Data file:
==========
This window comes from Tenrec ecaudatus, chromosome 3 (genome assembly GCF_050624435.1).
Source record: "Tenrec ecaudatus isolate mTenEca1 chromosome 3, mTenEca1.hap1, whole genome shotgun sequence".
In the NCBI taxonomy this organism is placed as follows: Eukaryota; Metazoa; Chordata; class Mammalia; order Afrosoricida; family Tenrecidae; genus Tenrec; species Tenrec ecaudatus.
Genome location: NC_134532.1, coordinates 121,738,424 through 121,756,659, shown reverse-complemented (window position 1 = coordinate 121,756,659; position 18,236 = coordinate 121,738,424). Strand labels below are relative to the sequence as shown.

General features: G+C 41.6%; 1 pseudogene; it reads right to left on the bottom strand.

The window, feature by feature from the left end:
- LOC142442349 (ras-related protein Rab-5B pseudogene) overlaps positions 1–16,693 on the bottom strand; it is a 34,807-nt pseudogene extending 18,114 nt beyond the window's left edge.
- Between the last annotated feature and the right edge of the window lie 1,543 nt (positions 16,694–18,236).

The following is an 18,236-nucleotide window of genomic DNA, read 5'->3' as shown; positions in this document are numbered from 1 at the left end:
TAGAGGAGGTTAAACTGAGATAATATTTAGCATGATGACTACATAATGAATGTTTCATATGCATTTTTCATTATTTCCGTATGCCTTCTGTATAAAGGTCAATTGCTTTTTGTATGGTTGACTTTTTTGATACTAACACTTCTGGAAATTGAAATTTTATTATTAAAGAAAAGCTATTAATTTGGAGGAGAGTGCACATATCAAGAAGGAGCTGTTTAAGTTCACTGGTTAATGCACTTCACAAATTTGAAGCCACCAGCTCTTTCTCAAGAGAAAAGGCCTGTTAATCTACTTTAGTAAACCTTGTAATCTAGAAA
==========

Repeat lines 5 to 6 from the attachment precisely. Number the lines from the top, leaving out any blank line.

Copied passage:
General features: G+C 41.6%; 1 pseudogene; it reads right to left on the bottom strand.

The window, feature by feature from the left end: